Venture Survey Forecasts A Big Chill, With Solar Bright Spot, in 2009

More gloomy forecasts from private investors in high-tech sectors. U.S. venture capitalists see a cooling trend in the investment climate for the year ahead. One of the only bright spots I saw in the National Venture Capital Association (NVCA) Predictions Survey is that a majority of VCs are optimistic that the market for initial public offerings will begin to recover in 2010. So I hope venture capitalists like the companies in their portfolios, because a majority of those surveyed believe exits will be hard to come by in 2009.

The report mostly validates what we’ve heard VCs saying for several months now: dig in for a rocky 2009, and better make sure your best portfolio companies are ready to leap to an IPO or M&A exit when the markets rebound. The NVCA says its third annual predictions survey included 400 venture investors from across the U.S.

The survey predicts there will be more “green” flowing toward green technologies next year, with 48 percent of venture investors believing cleantech investments will increase next year. That contrasts with the green meanies—the 32 percent who predict investments will decrease in firms that develop solar and other alternative energy technologies or environmentally friendly products and services. Cleantech is the only sector in the survey—which included all IT and life sciences sectors—in which a majority of VCs predict more investment activity rather than less.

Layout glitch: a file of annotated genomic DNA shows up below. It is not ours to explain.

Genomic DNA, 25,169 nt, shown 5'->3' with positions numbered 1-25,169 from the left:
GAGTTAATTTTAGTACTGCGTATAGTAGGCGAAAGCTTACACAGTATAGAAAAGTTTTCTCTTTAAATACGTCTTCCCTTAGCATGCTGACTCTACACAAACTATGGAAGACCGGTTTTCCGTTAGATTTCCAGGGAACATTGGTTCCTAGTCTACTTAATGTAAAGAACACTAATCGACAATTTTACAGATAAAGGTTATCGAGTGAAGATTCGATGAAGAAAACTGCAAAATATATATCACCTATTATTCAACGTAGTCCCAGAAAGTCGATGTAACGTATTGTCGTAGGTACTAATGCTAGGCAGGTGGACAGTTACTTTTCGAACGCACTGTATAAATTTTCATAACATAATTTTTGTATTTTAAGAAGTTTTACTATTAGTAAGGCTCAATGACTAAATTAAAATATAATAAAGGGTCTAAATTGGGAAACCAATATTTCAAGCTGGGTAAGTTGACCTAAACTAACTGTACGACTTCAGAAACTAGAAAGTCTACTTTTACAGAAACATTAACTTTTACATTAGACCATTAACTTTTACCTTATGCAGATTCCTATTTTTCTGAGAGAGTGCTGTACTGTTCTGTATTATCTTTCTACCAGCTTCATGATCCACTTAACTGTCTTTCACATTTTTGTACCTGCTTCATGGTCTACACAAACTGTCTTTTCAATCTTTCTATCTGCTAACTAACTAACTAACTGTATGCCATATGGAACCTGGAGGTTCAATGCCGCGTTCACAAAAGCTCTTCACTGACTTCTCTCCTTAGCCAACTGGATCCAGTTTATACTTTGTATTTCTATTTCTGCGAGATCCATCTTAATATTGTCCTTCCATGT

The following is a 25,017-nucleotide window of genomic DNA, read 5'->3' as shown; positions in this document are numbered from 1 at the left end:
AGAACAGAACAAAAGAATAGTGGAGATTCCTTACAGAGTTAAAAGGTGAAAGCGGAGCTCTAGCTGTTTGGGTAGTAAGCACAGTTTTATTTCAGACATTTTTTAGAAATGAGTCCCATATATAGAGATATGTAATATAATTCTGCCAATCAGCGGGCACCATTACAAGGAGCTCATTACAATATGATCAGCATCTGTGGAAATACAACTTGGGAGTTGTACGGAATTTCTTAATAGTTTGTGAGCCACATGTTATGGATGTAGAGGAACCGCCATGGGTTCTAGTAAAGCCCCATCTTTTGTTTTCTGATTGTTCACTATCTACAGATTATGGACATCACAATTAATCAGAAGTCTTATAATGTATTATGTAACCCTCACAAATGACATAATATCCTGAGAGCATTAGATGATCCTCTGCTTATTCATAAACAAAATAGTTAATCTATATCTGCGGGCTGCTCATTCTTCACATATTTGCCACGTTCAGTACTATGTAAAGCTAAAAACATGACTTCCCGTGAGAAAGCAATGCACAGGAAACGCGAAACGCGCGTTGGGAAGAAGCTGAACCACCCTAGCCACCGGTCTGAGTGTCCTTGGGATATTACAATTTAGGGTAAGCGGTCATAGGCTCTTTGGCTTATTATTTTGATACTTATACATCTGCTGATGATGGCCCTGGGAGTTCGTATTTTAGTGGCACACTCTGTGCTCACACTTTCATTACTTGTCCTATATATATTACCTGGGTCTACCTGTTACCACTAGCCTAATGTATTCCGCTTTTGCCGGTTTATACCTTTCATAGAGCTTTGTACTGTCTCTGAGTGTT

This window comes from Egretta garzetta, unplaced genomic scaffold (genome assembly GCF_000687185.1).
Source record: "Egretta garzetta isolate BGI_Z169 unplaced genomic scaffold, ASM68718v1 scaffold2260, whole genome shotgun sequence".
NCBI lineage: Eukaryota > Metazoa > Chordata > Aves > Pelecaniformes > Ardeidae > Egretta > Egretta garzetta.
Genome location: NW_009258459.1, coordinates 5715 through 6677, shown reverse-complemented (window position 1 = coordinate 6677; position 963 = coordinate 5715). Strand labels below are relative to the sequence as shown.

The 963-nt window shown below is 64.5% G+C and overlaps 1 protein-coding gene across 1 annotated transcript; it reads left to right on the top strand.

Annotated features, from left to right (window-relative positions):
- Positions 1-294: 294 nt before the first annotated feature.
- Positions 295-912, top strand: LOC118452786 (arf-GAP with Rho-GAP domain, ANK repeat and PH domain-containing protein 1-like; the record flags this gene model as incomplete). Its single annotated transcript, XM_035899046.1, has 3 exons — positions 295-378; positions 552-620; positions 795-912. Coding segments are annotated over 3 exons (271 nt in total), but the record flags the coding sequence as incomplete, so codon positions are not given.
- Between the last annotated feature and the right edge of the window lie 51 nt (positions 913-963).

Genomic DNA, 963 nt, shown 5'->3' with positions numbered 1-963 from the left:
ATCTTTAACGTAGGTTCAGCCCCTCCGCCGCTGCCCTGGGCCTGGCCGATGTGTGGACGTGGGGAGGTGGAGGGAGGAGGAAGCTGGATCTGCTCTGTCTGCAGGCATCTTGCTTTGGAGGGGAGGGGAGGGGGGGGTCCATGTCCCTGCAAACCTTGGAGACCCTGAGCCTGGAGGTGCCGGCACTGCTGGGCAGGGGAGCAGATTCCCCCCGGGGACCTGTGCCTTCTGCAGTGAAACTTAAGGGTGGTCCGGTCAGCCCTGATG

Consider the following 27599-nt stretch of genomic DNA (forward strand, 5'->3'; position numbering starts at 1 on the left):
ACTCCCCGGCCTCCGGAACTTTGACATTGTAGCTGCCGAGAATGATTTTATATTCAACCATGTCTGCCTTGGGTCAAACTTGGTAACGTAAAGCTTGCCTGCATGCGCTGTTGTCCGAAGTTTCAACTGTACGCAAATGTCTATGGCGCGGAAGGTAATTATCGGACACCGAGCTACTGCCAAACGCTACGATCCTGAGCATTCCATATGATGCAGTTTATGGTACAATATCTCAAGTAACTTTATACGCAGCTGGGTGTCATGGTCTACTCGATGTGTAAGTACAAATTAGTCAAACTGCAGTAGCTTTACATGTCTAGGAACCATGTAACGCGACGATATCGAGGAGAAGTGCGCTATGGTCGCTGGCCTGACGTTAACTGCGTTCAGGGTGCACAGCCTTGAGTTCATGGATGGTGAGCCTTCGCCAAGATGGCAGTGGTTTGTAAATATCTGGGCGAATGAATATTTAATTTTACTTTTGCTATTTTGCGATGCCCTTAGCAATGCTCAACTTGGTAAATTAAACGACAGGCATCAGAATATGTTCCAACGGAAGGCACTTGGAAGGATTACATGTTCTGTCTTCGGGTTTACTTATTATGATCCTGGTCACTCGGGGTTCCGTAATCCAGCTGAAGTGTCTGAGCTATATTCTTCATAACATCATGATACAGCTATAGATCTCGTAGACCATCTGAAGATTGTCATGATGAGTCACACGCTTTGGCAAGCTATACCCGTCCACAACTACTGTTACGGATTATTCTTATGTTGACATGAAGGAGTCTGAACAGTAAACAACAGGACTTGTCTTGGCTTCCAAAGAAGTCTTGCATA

Media and semiconductors are in for the worst year in 2009, according to the survey. A full 71 percent of VCs surveyed see a decrease in media investments next year, while only 11 percent believe media investments will increase. Even worse, 79 percent predicted semiconductor investments will fall in 2009—with a scant 3 percent forecasting an increase.In perhaps the broadest measure of VC investment outlook for 2009, 92 percent of those surveyed believe venture investments will be less than the estimated $29 billion invested in 2008. How much less? About 61 percent think it will be under $27 billion.

I hate using canned quotes from these studies, but I thought Bob Pavey, general partner at Morgenthaler Ventures, made a good point in this one: “2008 feels like 1974 to me. Naysayers in 1974 were saying entrepreneurs and venture capitalists were obsolete and small company IPOs were a thing of the past. They were obviously wrong. The only good news I can offer today is that the forecasters don’t have any better insight into the future than the rest of us.”

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